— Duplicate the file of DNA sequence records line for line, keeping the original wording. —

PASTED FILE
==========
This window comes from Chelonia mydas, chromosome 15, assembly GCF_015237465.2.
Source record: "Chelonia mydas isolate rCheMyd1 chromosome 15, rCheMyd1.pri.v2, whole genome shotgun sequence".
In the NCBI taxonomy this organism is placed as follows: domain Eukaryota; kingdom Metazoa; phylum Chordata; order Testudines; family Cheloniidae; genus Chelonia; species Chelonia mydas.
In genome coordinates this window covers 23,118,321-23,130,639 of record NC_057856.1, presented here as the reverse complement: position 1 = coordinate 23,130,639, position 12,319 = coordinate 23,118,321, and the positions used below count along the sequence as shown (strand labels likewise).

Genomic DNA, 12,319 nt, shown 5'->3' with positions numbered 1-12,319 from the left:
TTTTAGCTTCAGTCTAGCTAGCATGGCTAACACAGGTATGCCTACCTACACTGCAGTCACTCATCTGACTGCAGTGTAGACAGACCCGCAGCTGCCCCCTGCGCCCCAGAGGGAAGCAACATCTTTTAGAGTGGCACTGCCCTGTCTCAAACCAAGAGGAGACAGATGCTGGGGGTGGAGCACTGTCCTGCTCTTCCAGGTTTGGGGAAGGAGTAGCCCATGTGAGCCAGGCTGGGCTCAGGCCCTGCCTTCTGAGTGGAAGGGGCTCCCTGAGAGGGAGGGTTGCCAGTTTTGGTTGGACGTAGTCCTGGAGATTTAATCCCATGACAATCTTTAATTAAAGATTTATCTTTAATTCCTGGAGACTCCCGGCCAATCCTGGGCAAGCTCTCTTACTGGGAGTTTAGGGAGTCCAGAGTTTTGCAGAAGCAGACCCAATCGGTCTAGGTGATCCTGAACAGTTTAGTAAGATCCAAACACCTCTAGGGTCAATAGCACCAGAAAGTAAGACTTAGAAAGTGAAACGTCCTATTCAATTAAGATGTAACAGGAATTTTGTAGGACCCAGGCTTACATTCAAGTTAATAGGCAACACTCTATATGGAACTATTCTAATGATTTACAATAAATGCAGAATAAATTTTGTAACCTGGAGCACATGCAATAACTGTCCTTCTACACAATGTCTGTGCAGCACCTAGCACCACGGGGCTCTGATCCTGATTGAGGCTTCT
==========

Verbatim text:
This window comes from Chelonia mydas, chromosome 15, assembly GCF_015237465.2.
Source record: "Chelonia mydas isolate rCheMyd1 chromosome 15, rCheMyd1.pri.v2, whole genome shotgun sequence".
In the NCBI taxonomy this organism is placed as follows: domain Eukaryota; kingdom Metazoa; phylum Chordata; order Testudines; family Cheloniidae; genus Chelonia; species Chelonia mydas.
In genome coordinates this window covers 23,118,321-23,130,639 of record NC_057856.1, presented here as the reverse complement: position 1 = coordinate 23,130,639, position 12,319 = coordinate 23,118,321, and the positions used below count along the sequence as shown (strand labels likewise).

Genomic DNA, 12,319 nt, shown 5'->3' with positions numbered 1-12,319 from the left:
TTTTAGCTTCAGTCTAGCTAGCATGGCTAACACAGGTATGCCTACCTACACTGCAGTCACTCATCTGACTGCAGTGTAGACAGACCCGCAGCTGCCCCCTGCGCCCCAGAGGGAAGCAACATCTTTTAGAGTGGCACTGCCCTGTCTCAAACCAAGAGGAGACAGATGCTGGGGGTGGAGCACTGTCCTGCTCTTCCAGGTTTGGGGAAGGAGTAGCCCATGTGAGCCAGGCTGGGCTCAGGCCCTGCCTTCTGAGTGGAAGGGGCTCCCTGAGAGGGAGGGTTGCCAGTTTTGGTTGGACGTAGTCCTGGAGATTTAATCCCATGACAATCTTTAATTAAAGATTTATCTTTAATTCCTGGAGACTCCCGGCCAATCCTGGGCAAGCTCTCTTACTGGGAGTTTAGGGAGTCCAGAGTTTTGCAGAAGCAGACCCAATCGGTCTAGGTGATCCTGAACAGTTTAGTAAGATCCAAACACCTCTAGGGTCAATAGCACCAGAAAGTAAGACTTAGAAAGTGAAACGTCCTATTCAATTAAGATGTAACAGGAATTTTGTAGGACCCAGGCTTACATTCAAGTTAATAGGCAACACTCTATATGGAACTATTCTAATGATTTACAATAAATGCAGAATAAATTTTGTAACCTGGAGCACATGCAATAACTGTCCTTCTACACAATGTCTGTGCAGCACCTAGCACCACGGGGCTCTGATCCTGATTGAGGCTTCT